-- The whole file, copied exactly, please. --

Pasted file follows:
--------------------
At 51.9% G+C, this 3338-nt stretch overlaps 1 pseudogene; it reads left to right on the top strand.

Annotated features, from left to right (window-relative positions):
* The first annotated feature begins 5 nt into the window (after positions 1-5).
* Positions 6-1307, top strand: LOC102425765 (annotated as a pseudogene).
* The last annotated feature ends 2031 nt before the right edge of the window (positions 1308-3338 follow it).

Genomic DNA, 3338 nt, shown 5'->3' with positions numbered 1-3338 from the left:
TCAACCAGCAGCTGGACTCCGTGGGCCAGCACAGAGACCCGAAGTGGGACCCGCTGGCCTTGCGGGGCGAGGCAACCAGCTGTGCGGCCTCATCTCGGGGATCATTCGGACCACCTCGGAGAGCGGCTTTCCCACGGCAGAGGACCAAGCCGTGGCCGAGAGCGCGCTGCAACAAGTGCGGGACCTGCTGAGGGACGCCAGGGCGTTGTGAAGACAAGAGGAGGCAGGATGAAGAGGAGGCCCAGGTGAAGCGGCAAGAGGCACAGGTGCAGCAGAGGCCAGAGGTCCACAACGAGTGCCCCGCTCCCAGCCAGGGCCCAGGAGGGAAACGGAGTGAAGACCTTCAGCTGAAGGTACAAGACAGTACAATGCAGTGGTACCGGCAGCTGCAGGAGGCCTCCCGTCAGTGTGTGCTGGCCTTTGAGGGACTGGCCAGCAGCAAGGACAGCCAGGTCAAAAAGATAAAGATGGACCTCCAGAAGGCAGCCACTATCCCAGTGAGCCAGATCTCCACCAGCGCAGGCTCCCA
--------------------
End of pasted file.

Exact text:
At 51.9% G+C, this 3338-nt stretch overlaps 1 pseudogene; it reads left to right on the top strand.

Annotated features, from left to right (window-relative positions):
* The first annotated feature begins 5 nt into the window (after positions 1-5).
* Positions 6-1307, top strand: LOC102425765 (annotated as a pseudogene).
* The last annotated feature ends 2031 nt before the right edge of the window (positions 1308-3338 follow it).

Genomic DNA, 3338 nt, shown 5'->3' with positions numbered 1-3338 from the left:
TCAACCAGCAGCTGGACTCCGTGGGCCAGCACAGAGACCCGAAGTGGGACCCGCTGGCCTTGCGGGGCGAGGCAACCAGCTGTGCGGCCTCATCTCGGGGATCATTCGGACCACCTCGGAGAGCGGCTTTCCCACGGCAGAGGACCAAGCCGTGGCCGAGAGCGCGCTGCAACAAGTGCGGGACCTGCTGAGGGACGCCAGGGCGTTGTGAAGACAAGAGGAGGCAGGATGAAGAGGAGGCCCAGGTGAAGCGGCAAGAGGCACAGGTGCAGCAGAGGCCAGAGGTCCACAACGAGTGCCCCGCTCCCAGCCAGGGCCCAGGAGGGAAACGGAGTGAAGACCTTCAGCTGAAGGTACAAGACAGTACAATGCAGTGGTACCGGCAGCTGCAGGAGGCCTCCCGTCAGTGTGTGCTGGCCTTTGAGGGACTGGCCAGCAGCAAGGACAGCCAGGTCAAAAAGATAAAGATGGACCTCCAGAAGGCAGCCACTATCCCAGTGAGCCAGATCTCCACCAGCGCAGGCTCCCA